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Press & Media

The Xerces team includes nationally recognized experts on a range of issues, including pollinator conservation, pesticide impacts, habitat creation, and protecting endangered species. We work to understand and protect insects and other invertebrates in all landscapes, from wildlands to backyards.

Our staff is known as a reliable source of science-based advice at the forefront of invertebrate protection, and can provide information and perspective on all aspects of invertebrate conservation. In each of the last three years, Xerces Society staff were quoted or our work was mentioned in thousands of media articles that reached over one billion people worldwide.

For general information about our work, please see our blog, publications, and other information on our website. Follow us on social media for the latest updates, as well.

We’re happy to give media interviews. Please direct all inquiries to Matthew Shepherd, Director of Communications & Outreach: (503) 807-1577, [email protected].


Recent Press Releases

October, 08 2015
Today, a group of ten monarch researchers and conservationists from across the U.S. issued a statement highlighting concerns with the release of commercially raised and other mass-reared monarch butterflies and recommended against the practice. Wild monarch butterfly populations have declined by an estimated 90% in the past two decades, due to habitat loss primarily in the Midwestern U.S., where these migratory butterflies spend the summer months. Monarch butterflies are routinely purchased from commercial growers for release at weddings, funerals, and other celebrations, and to raise in classrooms and exhibits for educational purposes. Out of concern for monarch conservation, some private citizens are also rearing hundreds to thousands of monarchs in backyard operations for release into the wild.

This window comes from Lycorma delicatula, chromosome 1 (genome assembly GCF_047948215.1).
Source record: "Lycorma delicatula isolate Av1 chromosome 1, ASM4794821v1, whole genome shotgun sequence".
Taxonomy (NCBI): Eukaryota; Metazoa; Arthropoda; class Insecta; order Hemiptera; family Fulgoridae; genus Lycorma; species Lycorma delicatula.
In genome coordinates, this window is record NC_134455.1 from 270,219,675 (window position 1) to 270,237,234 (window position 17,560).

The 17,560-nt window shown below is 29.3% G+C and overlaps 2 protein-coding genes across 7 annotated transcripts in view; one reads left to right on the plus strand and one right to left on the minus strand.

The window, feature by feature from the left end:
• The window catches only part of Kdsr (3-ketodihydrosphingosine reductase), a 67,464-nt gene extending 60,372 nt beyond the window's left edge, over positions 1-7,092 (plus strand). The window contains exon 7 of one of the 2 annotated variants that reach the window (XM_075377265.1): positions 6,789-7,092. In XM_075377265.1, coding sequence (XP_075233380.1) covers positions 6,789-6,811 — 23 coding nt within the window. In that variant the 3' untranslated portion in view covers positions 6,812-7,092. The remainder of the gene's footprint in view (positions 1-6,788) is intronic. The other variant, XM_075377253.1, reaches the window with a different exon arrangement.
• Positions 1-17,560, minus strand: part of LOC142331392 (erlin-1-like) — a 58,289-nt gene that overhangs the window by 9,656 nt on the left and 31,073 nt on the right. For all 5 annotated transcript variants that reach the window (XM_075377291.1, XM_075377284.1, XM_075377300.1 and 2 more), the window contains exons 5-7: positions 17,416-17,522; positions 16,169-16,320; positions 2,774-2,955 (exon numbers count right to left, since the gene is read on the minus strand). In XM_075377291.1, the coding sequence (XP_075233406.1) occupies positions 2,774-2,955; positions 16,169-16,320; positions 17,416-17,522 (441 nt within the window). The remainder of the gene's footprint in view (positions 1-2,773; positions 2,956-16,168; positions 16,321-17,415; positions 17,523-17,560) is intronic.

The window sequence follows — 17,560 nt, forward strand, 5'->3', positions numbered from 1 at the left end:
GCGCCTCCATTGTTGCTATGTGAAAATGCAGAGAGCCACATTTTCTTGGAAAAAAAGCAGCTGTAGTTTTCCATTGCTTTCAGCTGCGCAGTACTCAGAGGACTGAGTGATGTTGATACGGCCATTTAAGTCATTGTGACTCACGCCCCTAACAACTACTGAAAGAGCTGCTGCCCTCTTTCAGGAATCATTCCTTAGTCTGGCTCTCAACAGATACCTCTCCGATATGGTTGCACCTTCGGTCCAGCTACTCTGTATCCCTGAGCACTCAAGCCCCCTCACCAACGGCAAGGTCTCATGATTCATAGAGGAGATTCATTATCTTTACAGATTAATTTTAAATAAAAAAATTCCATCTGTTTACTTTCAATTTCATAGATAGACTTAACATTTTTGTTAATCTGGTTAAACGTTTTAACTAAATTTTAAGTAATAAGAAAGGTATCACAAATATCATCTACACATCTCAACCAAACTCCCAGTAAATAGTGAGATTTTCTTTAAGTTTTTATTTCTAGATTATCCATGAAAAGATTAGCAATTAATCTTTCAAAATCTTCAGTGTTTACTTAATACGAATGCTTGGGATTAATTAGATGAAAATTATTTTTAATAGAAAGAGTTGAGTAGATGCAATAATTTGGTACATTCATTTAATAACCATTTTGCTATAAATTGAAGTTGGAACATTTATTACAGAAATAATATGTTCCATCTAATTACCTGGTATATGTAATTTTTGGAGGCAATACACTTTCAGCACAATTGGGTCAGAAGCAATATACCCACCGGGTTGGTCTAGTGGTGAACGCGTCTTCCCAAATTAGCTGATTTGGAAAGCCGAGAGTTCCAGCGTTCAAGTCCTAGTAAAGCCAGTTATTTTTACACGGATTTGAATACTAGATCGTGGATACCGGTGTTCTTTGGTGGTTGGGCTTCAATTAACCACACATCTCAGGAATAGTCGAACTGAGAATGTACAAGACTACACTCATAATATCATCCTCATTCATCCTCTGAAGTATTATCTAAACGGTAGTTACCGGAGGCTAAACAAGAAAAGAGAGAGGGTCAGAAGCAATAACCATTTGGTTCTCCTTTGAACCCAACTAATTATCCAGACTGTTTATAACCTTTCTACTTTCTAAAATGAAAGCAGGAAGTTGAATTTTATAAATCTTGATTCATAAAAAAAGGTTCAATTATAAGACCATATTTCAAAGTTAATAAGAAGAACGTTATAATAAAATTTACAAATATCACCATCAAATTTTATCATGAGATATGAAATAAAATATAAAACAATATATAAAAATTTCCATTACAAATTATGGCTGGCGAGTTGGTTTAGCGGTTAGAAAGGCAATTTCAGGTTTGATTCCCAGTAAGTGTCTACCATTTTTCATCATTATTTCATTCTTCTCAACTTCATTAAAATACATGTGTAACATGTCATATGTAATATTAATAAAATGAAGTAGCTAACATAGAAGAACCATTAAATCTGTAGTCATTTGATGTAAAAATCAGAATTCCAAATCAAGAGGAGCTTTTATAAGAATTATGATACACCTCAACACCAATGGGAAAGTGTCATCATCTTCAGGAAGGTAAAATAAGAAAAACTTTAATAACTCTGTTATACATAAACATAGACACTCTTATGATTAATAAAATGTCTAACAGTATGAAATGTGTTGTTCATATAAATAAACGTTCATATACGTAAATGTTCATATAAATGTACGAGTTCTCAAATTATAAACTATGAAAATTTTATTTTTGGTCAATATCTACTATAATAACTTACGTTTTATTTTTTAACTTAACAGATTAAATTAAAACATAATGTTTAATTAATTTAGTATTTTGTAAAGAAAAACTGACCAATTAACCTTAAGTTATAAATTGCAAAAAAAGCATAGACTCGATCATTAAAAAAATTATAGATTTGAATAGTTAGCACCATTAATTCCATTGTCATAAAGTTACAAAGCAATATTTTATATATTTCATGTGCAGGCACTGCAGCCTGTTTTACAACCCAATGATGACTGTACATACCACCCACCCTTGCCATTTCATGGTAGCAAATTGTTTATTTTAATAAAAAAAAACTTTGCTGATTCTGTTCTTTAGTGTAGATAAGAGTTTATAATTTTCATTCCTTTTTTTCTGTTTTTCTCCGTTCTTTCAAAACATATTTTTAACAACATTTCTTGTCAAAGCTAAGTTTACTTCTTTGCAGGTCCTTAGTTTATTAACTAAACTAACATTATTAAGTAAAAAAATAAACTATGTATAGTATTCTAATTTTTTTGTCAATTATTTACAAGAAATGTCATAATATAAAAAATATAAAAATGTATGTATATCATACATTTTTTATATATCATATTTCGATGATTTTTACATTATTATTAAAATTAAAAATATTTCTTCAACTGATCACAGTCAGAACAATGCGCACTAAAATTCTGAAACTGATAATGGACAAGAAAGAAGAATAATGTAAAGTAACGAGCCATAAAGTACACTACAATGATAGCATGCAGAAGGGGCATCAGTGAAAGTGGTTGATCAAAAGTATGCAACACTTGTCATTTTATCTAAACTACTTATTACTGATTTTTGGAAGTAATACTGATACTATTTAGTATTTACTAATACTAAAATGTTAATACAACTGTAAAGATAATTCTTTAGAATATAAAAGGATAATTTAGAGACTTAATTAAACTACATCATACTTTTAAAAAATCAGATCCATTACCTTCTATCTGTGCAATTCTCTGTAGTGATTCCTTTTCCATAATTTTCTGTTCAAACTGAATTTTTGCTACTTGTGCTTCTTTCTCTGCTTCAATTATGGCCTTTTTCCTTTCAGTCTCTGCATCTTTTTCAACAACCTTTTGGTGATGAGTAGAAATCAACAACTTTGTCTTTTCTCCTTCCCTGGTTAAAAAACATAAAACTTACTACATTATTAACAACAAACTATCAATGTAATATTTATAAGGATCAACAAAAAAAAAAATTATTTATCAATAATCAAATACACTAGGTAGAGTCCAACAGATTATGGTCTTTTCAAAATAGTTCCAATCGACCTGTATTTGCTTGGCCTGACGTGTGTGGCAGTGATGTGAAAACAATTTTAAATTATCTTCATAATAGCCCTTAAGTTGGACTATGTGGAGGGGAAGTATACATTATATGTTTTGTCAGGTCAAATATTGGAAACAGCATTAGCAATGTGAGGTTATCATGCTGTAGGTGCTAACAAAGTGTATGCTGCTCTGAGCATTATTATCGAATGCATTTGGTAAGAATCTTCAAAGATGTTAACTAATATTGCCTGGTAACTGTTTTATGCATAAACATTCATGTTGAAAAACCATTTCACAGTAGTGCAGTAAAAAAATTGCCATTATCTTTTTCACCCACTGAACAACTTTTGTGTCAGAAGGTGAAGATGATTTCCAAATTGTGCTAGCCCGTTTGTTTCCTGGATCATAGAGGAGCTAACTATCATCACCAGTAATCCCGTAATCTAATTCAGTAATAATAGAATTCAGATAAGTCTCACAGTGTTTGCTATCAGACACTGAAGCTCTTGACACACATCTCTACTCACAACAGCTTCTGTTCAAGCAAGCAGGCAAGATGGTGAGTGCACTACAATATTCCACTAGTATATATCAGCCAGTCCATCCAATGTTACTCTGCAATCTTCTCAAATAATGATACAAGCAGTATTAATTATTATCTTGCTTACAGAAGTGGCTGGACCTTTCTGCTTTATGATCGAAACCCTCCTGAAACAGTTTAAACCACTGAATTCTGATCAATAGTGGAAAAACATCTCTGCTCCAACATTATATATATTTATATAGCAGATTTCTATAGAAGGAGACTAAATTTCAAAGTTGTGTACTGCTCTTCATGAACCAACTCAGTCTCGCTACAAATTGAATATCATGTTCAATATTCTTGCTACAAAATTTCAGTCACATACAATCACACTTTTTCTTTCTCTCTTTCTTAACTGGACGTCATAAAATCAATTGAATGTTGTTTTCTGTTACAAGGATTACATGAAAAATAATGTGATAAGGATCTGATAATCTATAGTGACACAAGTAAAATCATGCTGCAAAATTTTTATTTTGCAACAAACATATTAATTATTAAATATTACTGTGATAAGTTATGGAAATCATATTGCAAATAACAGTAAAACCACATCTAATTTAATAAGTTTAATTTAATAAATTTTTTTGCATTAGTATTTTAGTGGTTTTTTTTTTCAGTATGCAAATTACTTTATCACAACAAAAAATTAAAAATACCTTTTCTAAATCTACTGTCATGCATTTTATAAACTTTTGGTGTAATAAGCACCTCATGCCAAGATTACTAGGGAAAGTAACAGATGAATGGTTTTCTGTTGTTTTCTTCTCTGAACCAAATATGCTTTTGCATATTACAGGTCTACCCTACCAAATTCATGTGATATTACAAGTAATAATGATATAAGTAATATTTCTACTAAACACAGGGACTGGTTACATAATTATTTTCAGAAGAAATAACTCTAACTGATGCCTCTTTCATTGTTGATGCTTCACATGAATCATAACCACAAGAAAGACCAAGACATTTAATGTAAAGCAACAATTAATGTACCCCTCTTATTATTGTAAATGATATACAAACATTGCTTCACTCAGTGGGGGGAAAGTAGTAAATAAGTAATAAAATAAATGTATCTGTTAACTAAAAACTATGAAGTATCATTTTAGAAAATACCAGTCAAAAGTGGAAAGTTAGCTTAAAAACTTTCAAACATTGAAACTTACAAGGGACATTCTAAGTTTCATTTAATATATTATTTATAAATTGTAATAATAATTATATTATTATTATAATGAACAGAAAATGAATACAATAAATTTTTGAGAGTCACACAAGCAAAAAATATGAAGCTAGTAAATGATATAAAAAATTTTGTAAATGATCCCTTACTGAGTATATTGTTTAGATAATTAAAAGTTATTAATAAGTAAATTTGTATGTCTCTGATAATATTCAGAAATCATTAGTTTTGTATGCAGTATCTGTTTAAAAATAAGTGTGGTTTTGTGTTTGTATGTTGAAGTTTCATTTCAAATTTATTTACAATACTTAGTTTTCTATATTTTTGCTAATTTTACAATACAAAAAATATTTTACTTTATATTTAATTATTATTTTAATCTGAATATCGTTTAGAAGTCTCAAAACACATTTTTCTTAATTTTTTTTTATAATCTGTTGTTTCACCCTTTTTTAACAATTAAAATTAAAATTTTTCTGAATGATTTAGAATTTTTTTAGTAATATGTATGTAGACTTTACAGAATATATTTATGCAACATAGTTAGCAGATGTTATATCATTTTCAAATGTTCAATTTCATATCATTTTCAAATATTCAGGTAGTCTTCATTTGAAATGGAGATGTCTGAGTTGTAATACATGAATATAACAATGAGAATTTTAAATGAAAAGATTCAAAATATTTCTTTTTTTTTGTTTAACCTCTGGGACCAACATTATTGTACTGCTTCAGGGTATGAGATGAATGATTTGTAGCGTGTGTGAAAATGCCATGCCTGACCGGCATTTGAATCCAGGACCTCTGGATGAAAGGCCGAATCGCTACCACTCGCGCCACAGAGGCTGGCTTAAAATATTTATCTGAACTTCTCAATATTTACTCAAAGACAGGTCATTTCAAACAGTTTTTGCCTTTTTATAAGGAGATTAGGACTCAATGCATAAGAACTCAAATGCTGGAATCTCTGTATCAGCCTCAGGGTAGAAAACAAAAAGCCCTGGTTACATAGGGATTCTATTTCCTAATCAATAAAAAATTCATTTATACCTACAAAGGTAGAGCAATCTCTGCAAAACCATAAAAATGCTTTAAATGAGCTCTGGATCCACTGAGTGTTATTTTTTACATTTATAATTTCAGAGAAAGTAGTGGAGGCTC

September, 30 2015
In response to petitions from the Xerces Society for Invertebrate Conservation, the U.S. Fish and Wildlife Service (Service) proposed today that seven species of Hawaiian yellow-faced bees be listed as endangered species under the Endangered Species Act. When the proposed rule is finalized, these will be the first bees to gain federal protection in the United States.
September, 18 2015
Responding to a petition from the Xerces Society for Invertebrate Conservation, the U.S. Fish and Wildlife Service (USFWS) today issued a positive 90-day finding for the rusty patched bumble bee, determining that protection under the Endangered Species Act may be warranted and initiating a status review of the species. This action resulted from a settlement agreement between the Xerces Society, the Natural Resources Defense Council and USFWS.
May, 19 2015
The Xerces Society applauds the White House for the National Strategy to Promote the Health of Honey Bees and Other Pollinators released today. Pollinators are an essential part of both productive agriculture and a healthy environment and the White House’s action places their protection squarely on the national stage. Protecting, restoring, and enhancing habitat for bees and butterflies, including the monarch, is a major focus of this national strategy.
April, 01 2015
Today Portland City Council unanimously passed an ordinance to halt the use and purchase of neonicotinoids, and other like systemic insecticides, on city property. The ordinance also amends the city’s Integrated Pest Management (IPM) strategies, phases out the purchase of neonicotinoid-treated plants and nursery stock by the city, and urges local retailers to label plants containing neonicotinoids.